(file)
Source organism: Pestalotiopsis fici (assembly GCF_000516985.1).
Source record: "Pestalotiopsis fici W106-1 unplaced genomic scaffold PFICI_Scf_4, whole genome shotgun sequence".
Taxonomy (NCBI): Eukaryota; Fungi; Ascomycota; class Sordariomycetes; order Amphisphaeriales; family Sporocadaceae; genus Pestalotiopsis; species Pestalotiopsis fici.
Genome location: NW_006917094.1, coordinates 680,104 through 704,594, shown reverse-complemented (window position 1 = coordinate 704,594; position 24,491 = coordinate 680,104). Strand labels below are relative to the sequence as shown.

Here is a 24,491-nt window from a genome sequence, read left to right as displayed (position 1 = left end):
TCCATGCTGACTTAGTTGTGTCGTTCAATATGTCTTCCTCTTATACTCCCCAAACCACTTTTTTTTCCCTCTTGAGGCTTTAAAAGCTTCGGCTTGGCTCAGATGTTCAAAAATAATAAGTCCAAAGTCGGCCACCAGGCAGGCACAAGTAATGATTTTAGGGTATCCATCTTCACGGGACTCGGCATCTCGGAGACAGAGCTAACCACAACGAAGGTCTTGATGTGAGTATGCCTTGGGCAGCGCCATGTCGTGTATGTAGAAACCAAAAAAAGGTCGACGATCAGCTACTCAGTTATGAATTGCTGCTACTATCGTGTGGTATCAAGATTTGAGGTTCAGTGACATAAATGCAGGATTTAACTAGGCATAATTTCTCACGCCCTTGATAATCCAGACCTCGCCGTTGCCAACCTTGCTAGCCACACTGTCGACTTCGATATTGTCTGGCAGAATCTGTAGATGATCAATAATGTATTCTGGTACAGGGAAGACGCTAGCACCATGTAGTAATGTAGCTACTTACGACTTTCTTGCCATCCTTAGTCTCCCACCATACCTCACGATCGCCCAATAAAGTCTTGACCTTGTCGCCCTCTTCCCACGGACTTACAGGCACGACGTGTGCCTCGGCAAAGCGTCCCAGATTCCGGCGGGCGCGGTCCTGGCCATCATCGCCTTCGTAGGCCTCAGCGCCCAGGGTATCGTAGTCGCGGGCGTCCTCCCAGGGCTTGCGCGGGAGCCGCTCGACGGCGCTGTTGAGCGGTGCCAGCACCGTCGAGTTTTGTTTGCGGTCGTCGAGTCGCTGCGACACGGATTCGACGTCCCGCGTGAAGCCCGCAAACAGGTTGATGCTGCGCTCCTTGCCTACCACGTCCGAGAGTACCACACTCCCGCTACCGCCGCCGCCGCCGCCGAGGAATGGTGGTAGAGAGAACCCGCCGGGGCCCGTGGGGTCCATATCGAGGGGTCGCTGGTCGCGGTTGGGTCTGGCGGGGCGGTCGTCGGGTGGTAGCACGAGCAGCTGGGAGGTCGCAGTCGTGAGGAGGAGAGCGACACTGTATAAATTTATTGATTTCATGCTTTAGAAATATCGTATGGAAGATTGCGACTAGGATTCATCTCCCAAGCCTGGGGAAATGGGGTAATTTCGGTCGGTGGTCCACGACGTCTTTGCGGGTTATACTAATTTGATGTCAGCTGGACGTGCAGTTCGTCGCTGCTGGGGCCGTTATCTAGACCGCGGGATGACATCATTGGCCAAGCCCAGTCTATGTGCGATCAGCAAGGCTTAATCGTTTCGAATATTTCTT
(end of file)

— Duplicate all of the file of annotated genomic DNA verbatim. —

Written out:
Source organism: Pestalotiopsis fici (assembly GCF_000516985.1).
Source record: "Pestalotiopsis fici W106-1 unplaced genomic scaffold PFICI_Scf_4, whole genome shotgun sequence".
Taxonomy (NCBI): Eukaryota; Fungi; Ascomycota; class Sordariomycetes; order Amphisphaeriales; family Sporocadaceae; genus Pestalotiopsis; species Pestalotiopsis fici.
Genome location: NW_006917094.1, coordinates 680,104 through 704,594, shown reverse-complemented (window position 1 = coordinate 704,594; position 24,491 = coordinate 680,104). Strand labels below are relative to the sequence as shown.

Here is a 24,491-nt window from a genome sequence, read left to right as displayed (position 1 = left end):
TCCATGCTGACTTAGTTGTGTCGTTCAATATGTCTTCCTCTTATACTCCCCAAACCACTTTTTTTTCCCTCTTGAGGCTTTAAAAGCTTCGGCTTGGCTCAGATGTTCAAAAATAATAAGTCCAAAGTCGGCCACCAGGCAGGCACAAGTAATGATTTTAGGGTATCCATCTTCACGGGACTCGGCATCTCGGAGACAGAGCTAACCACAACGAAGGTCTTGATGTGAGTATGCCTTGGGCAGCGCCATGTCGTGTATGTAGAAACCAAAAAAAGGTCGACGATCAGCTACTCAGTTATGAATTGCTGCTACTATCGTGTGGTATCAAGATTTGAGGTTCAGTGACATAAATGCAGGATTTAACTAGGCATAATTTCTCACGCCCTTGATAATCCAGACCTCGCCGTTGCCAACCTTGCTAGCCACACTGTCGACTTCGATATTGTCTGGCAGAATCTGTAGATGATCAATAATGTATTCTGGTACAGGGAAGACGCTAGCACCATGTAGTAATGTAGCTACTTACGACTTTCTTGCCATCCTTAGTCTCCCACCATACCTCACGATCGCCCAATAAAGTCTTGACCTTGTCGCCCTCTTCCCACGGACTTACAGGCACGACGTGTGCCTCGGCAAAGCGTCCCAGATTCCGGCGGGCGCGGTCCTGGCCATCATCGCCTTCGTAGGCCTCAGCGCCCAGGGTATCGTAGTCGCGGGCGTCCTCCCAGGGCTTGCGCGGGAGCCGCTCGACGGCGCTGTTGAGCGGTGCCAGCACCGTCGAGTTTTGTTTGCGGTCGTCGAGTCGCTGCGACACGGATTCGACGTCCCGCGTGAAGCCCGCAAACAGGTTGATGCTGCGCTCCTTGCCTACCACGTCCGAGAGTACCACACTCCCGCTACCGCCGCCGCCGCCGCCGAGGAATGGTGGTAGAGAGAACCCGCCGGGGCCCGTGGGGTCCATATCGAGGGGTCGCTGGTCGCGGTTGGGTCTGGCGGGGCGGTCGTCGGGTGGTAGCACGAGCAGCTGGGAGGTCGCAGTCGTGAGGAGGAGAGCGACACTGTATAAATTTATTGATTTCATGCTTTAGAAATATCGTATGGAAGATTGCGACTAGGATTCATCTCCCAAGCCTGGGGAAATGGGGTAATTTCGGTCGGTGGTCCACGACGTCTTTGCGGGTTATACTAATTTGATGTCAGCTGGACGTGCAGTTCGTCGCTGCTGGGGCCGTTATCTAGACCGCGGGATGACATCATTGGCCAAGCCCAGTCTATGTGCGATCAGCAAGGCTTAATCGTTTCGAATATTTCTT